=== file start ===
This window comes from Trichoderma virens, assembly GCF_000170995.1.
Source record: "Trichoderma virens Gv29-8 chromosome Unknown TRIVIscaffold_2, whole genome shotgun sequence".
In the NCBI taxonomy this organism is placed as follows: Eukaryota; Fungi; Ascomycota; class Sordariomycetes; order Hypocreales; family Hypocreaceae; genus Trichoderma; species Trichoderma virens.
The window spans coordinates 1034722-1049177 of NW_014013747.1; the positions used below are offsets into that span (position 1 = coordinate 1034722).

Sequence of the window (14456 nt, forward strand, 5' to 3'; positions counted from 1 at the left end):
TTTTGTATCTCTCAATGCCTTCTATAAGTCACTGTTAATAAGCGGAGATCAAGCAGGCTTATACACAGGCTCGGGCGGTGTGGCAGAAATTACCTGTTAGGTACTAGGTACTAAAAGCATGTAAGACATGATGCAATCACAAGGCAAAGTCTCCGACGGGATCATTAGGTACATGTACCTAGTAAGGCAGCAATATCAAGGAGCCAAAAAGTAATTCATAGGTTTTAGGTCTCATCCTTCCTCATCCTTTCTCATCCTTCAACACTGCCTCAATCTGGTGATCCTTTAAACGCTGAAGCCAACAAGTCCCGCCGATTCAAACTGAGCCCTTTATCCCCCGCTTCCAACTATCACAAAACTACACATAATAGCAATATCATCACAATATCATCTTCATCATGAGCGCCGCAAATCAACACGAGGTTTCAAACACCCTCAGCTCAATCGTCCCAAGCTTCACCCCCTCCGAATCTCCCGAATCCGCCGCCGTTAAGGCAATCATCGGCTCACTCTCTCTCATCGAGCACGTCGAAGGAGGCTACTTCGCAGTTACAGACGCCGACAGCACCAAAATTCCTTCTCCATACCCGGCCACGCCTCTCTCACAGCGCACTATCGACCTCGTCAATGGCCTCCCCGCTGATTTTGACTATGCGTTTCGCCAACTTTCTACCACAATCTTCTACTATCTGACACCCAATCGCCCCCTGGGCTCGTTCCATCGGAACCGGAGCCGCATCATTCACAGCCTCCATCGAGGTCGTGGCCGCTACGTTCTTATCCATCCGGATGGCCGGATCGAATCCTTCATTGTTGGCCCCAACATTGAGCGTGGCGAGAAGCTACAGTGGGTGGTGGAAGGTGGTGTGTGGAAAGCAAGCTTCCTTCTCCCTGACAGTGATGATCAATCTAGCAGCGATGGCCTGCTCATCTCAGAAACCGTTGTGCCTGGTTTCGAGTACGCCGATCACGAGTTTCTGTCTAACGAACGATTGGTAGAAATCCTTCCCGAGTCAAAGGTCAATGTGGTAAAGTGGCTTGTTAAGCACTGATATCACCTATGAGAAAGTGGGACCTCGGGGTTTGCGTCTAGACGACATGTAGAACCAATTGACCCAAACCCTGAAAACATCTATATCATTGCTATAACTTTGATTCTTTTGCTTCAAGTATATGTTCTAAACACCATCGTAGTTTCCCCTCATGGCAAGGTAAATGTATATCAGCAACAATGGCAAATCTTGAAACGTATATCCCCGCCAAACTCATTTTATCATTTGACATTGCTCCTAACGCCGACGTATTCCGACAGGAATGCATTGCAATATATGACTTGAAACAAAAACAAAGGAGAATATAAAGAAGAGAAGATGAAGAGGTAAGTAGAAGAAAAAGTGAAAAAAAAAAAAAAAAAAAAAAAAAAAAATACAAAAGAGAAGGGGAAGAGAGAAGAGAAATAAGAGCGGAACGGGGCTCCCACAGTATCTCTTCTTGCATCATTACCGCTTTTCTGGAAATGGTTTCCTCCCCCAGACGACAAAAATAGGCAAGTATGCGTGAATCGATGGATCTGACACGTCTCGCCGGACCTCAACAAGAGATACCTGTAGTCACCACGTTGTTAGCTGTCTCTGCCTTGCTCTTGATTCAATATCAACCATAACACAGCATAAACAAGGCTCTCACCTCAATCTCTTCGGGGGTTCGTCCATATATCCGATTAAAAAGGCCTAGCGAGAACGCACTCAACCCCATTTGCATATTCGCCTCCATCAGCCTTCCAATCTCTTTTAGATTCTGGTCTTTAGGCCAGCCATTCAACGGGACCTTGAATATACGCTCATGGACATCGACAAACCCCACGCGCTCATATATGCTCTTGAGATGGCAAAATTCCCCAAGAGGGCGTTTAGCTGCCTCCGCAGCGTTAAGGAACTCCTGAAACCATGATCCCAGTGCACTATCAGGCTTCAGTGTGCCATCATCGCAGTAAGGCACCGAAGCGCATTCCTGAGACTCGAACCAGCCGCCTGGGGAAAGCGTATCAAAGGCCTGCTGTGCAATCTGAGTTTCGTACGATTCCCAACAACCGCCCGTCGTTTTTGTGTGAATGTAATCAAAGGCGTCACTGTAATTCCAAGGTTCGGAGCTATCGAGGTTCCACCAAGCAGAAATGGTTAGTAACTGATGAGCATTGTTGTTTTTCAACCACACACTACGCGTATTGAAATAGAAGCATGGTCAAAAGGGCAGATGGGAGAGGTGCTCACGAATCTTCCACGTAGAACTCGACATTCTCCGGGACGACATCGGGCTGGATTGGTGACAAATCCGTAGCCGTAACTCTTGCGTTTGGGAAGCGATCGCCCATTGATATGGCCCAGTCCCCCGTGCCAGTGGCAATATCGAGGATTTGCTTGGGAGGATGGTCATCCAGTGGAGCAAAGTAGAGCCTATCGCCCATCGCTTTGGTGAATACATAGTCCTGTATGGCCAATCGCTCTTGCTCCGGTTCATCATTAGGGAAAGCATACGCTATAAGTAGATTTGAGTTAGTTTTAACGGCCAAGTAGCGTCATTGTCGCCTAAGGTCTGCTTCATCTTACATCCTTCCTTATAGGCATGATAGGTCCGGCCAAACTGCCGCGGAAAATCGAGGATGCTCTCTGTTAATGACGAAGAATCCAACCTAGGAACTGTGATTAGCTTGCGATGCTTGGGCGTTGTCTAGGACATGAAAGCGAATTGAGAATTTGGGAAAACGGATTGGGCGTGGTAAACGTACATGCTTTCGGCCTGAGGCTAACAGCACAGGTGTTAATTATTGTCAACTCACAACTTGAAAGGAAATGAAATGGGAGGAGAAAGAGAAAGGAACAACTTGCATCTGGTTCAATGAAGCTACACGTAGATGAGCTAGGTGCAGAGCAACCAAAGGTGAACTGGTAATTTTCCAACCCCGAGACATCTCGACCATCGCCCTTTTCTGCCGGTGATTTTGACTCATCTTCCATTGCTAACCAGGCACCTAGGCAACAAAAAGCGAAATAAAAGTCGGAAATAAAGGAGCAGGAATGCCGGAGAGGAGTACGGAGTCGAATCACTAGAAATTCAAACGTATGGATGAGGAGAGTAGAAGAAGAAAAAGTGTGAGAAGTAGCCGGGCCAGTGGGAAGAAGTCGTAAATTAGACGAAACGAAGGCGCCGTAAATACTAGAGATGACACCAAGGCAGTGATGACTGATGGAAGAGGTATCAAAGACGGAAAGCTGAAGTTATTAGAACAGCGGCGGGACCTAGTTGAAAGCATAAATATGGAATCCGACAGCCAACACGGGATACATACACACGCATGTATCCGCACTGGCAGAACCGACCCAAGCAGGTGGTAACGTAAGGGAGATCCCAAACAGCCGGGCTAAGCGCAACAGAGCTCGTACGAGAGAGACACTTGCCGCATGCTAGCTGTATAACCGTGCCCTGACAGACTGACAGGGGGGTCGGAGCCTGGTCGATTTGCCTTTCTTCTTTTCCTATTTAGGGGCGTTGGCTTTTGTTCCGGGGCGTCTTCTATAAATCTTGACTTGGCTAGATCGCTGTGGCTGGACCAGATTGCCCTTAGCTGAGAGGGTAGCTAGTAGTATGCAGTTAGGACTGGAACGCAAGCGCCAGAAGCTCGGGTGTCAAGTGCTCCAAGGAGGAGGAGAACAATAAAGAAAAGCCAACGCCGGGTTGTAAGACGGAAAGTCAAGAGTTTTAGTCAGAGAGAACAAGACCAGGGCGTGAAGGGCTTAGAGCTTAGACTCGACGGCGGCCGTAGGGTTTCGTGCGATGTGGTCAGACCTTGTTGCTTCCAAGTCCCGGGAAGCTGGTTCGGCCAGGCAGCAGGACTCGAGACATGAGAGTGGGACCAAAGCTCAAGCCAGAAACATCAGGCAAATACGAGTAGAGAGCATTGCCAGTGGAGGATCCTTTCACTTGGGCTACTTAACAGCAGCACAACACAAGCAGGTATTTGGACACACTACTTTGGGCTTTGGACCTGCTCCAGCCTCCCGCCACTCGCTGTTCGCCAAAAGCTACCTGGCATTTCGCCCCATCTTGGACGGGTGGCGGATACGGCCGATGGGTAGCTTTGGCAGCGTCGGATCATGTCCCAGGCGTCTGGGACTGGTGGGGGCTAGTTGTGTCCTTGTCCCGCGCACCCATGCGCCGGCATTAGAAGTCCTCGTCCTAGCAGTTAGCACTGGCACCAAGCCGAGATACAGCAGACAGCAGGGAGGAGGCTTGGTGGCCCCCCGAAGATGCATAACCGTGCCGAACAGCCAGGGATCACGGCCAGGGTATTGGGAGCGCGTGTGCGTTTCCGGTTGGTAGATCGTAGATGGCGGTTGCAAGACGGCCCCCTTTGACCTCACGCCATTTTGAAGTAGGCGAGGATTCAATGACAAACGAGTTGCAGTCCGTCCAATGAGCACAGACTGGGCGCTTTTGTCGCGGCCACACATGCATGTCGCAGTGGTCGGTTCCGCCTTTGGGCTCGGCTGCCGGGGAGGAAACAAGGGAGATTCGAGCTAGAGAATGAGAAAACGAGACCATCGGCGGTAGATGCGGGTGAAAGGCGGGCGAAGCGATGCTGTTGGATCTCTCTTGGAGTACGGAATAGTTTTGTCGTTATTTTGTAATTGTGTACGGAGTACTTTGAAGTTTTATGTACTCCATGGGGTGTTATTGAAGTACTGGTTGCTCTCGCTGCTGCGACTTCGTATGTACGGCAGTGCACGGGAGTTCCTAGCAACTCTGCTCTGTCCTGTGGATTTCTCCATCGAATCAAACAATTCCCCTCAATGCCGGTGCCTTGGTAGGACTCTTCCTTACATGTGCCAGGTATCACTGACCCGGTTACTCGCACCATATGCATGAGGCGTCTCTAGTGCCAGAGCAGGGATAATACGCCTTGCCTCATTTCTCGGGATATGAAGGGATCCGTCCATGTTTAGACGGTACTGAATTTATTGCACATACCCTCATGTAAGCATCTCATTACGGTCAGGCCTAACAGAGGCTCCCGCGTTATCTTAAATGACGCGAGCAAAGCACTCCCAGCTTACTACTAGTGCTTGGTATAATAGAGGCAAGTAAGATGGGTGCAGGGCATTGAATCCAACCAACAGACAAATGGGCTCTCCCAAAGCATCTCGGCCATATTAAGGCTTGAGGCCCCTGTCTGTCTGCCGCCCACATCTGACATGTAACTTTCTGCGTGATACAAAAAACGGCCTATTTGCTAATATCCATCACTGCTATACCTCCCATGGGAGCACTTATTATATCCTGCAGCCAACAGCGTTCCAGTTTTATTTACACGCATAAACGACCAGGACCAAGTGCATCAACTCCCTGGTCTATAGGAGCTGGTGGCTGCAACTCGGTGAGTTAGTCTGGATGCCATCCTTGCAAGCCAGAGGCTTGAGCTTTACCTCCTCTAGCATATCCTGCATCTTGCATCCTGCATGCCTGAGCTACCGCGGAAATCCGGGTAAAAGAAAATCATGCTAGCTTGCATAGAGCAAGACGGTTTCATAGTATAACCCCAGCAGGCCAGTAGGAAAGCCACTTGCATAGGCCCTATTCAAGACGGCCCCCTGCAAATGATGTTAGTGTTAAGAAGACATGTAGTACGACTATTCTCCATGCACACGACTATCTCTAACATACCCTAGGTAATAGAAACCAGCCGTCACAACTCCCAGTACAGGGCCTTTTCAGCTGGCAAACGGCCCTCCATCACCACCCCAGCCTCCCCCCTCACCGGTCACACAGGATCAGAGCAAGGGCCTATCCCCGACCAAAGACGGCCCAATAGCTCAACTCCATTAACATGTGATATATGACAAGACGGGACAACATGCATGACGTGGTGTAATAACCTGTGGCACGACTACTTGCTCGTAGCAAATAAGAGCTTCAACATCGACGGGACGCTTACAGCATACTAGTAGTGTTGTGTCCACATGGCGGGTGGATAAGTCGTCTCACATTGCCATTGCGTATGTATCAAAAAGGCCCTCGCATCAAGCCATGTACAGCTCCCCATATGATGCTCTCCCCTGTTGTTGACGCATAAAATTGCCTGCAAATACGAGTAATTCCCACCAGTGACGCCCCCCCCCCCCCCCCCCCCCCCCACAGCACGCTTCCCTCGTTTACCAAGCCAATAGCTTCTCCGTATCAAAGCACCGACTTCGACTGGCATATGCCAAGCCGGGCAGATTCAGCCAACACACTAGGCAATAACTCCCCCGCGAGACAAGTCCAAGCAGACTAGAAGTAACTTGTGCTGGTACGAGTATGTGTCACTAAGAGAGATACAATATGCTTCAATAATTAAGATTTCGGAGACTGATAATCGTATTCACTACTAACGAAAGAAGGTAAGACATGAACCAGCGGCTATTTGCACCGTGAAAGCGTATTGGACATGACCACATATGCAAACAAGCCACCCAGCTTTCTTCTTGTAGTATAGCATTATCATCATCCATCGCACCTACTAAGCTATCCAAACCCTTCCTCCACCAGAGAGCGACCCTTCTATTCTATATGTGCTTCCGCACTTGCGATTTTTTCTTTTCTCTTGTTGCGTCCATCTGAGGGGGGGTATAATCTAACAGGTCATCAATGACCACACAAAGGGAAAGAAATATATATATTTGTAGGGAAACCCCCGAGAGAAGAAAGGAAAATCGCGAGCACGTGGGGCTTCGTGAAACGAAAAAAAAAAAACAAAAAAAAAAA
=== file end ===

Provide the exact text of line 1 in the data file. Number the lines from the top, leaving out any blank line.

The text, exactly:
This window comes from Trichoderma virens, assembly GCF_000170995.1.